[the Nargothronders expel their rivals out into the corridor, where the two other Noldor shades pick themselves up and after a moment's temptation, consider the advisability and limp off, their expressions boding no good. As the victorious party returns to their companions, Finarfin catches the eye of the Captain and beckons him over to the hill; after a moment's hesitation the latter obeys the summons. As Beren's opponent kneels down and finishes restoring their match:]
Is he going to be okay?
Youngest Ranger: [whispering]
He's too swarn to give in for anything that would in life heal of its own. He'd rather just put up with it until he can forget about it. Mind over mind, I guess you'd call it.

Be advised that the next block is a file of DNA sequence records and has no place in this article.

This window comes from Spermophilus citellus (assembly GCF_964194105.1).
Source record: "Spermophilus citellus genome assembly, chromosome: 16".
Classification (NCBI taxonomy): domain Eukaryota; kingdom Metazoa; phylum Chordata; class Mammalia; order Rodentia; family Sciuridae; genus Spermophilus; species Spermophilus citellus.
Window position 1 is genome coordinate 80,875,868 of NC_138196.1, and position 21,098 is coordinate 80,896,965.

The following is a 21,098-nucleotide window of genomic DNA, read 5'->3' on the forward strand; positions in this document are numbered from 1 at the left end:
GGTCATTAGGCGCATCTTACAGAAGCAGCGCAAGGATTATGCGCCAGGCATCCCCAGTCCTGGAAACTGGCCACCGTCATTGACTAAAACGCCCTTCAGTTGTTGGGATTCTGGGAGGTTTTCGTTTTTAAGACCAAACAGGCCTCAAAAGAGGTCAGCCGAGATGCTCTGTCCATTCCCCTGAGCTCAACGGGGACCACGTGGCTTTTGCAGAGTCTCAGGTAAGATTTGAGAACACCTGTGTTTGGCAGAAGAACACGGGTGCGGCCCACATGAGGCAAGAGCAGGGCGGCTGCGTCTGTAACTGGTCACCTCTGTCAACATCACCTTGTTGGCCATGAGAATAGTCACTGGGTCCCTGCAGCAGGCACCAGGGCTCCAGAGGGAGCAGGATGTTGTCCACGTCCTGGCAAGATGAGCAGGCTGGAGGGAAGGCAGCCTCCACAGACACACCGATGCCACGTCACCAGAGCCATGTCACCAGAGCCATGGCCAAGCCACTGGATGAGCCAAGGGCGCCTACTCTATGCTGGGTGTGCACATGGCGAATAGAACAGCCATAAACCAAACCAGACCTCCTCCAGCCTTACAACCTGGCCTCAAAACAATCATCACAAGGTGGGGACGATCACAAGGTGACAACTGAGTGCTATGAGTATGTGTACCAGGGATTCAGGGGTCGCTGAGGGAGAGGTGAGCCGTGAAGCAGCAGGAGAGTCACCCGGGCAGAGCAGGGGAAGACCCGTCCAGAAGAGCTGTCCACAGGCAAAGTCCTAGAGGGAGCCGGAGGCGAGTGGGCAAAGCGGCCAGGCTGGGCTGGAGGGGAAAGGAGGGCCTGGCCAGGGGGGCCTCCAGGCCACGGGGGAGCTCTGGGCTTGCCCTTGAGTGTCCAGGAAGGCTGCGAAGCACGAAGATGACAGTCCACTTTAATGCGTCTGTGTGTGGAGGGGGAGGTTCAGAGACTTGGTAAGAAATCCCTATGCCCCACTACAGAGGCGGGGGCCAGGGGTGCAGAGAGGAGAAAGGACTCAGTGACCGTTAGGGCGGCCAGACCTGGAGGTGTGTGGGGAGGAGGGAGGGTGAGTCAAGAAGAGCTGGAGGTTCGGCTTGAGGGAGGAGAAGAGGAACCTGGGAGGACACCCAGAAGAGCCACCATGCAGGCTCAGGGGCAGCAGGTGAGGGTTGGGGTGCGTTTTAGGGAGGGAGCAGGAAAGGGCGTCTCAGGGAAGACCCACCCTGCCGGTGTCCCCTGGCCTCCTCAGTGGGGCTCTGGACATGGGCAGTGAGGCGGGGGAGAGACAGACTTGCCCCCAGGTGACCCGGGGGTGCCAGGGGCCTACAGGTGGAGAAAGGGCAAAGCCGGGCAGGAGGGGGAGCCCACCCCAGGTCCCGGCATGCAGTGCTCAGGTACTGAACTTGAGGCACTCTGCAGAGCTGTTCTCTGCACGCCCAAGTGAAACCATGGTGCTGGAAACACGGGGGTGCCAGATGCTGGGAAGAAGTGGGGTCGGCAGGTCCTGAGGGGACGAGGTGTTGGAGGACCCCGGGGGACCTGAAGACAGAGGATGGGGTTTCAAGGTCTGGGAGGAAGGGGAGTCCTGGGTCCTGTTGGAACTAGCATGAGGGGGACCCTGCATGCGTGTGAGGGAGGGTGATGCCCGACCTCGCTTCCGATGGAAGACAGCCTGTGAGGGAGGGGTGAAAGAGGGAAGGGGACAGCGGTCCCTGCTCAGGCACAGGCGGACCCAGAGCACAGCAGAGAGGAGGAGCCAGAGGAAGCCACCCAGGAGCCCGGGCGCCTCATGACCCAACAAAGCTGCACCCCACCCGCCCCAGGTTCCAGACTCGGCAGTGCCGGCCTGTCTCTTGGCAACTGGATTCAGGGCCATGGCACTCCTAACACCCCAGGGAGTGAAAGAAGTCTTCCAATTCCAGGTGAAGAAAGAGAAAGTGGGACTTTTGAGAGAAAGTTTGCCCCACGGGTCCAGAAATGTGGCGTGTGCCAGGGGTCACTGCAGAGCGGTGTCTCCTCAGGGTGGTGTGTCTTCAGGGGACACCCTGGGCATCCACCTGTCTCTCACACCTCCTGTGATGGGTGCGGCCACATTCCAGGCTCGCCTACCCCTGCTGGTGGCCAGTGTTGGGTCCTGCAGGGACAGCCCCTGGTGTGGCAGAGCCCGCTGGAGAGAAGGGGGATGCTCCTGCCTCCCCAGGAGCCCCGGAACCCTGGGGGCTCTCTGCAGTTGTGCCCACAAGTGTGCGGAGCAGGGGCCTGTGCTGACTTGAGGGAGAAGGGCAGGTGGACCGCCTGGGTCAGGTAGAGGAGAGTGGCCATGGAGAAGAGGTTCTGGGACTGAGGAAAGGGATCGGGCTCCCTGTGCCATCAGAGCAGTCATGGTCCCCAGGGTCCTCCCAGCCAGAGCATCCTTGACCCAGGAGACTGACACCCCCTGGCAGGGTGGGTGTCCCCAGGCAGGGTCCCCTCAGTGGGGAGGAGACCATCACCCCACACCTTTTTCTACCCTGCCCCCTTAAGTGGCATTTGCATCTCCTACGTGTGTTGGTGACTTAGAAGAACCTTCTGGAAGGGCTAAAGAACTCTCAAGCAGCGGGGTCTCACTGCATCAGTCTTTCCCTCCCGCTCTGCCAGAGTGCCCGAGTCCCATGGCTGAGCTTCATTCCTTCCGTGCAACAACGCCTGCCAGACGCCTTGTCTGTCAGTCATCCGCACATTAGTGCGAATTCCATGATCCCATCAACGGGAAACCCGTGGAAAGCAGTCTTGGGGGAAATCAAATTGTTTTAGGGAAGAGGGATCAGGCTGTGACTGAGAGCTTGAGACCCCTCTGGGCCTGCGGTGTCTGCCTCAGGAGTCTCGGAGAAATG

Does it hurt, to…disappear?
No. A little bit disorienting, that's all. It's just a matter of honour not to give anything he isn't prepared to take.
[still worried, nodding towards where the Captain is coming to stand before the living King]
Youngest Ranger: [shrugging]
You didn't have any trouble managing him.
No, but -- he wasn't my boss, ever, either. If I was his liege it would have been different.
[he sighs and frowns at the board, trying to remember what he was going to do, since nothing else is in his control. The camera's focus shifts to the hill, where the Captain bows, his expression a bit wary, to Finarfin:]
Dreamt I, or did in truth behold, deed of mayhem at yonder egress?
I wouldn't call it mayhem, sir -- a spot of rowdiness, perhaps. But nothing so much as mayhem.
Thou dost seem somewhat worse for wear, and yet hast not learnt lesson to avoid affray, than enter it. For I am certain thou dost go somewhat halt, nor that my fancy, for all thou wouldst conceal.